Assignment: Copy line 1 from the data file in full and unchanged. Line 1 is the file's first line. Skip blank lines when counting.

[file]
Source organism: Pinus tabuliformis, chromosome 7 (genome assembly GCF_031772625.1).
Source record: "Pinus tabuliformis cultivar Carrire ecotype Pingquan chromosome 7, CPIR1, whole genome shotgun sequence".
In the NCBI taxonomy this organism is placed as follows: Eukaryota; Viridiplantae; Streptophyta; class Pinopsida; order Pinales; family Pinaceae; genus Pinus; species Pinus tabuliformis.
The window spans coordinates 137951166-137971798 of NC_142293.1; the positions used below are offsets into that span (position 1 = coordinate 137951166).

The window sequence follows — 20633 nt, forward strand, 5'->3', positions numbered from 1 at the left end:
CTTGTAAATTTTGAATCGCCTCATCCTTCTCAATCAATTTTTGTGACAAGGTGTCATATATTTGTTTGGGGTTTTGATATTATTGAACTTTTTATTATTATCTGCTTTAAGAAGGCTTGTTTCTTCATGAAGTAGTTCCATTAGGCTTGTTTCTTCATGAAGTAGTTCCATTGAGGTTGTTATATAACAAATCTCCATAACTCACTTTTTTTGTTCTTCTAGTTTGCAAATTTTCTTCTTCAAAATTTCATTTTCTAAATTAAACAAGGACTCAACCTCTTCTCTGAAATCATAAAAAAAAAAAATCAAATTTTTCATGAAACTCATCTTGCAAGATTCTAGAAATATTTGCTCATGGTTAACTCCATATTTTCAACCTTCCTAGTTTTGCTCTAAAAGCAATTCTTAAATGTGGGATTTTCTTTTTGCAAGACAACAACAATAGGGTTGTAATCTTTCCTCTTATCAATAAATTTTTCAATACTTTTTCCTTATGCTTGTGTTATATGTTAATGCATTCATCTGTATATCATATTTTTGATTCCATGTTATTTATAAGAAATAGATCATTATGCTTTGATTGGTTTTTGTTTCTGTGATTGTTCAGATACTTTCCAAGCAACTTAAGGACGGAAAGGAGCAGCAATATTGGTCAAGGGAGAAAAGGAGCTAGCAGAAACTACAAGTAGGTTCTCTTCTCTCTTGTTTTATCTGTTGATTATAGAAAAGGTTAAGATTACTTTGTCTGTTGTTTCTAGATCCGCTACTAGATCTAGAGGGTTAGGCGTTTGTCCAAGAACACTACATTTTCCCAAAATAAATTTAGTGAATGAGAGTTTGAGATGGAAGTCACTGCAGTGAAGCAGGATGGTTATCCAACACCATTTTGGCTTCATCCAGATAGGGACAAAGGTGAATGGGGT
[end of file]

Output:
Source organism: Pinus tabuliformis, chromosome 7 (genome assembly GCF_031772625.1).